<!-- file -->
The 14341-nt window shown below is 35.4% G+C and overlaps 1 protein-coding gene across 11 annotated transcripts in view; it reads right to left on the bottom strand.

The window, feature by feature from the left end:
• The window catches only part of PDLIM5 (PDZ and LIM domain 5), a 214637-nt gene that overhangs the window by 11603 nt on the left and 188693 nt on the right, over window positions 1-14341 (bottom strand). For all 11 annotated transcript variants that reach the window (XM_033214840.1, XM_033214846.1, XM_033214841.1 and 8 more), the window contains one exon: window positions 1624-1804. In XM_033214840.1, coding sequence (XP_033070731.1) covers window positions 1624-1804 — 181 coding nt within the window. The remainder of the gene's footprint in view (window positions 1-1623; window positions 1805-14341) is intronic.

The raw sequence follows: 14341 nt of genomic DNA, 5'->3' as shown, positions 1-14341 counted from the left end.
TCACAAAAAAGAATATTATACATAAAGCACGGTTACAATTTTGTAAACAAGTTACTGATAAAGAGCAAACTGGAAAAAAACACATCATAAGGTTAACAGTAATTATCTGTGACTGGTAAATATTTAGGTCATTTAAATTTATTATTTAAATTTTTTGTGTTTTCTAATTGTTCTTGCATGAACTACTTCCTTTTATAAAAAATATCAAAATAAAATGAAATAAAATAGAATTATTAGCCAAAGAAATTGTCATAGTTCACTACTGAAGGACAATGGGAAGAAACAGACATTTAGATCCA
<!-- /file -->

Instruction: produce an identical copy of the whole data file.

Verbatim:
The 14341-nt window shown below is 35.4% G+C and overlaps 1 protein-coding gene across 11 annotated transcripts in view; it reads right to left on the bottom strand.

The window, feature by feature from the left end:
• The window catches only part of PDLIM5 (PDZ and LIM domain 5), a 214637-nt gene that overhangs the window by 11603 nt on the left and 188693 nt on the right, over window positions 1-14341 (bottom strand). For all 11 annotated transcript variants that reach the window (XM_033214840.1, XM_033214846.1, XM_033214841.1 and 8 more), the window contains one exon: window positions 1624-1804. In XM_033214840.1, coding sequence (XP_033070731.1) covers window positions 1624-1804 — 181 coding nt within the window. The remainder of the gene's footprint in view (window positions 1-1623; window positions 1805-14341) is intronic.

The raw sequence follows: 14341 nt of genomic DNA, 5'->3' as shown, positions 1-14341 counted from the left end.
TCACAAAAAAGAATATTATACATAAAGCACGGTTACAATTTTGTAAACAAGTTACTGATAAAGAGCAAACTGGAAAAAAACACATCATAAGGTTAACAGTAATTATCTGTGACTGGTAAATATTTAGGTCATTTAAATTTATTATTTAAATTTTTTGTGTTTTCTAATTGTTCTTGCATGAACTACTTCCTTTTATAAAAAATATCAAAATAAAATGAAATAAAATAGAATTATTAGCCAAAGAAATTGTCATAGTTCACTACTGAAGGACAATGGGAAGAAACAGACATTTAGATCCA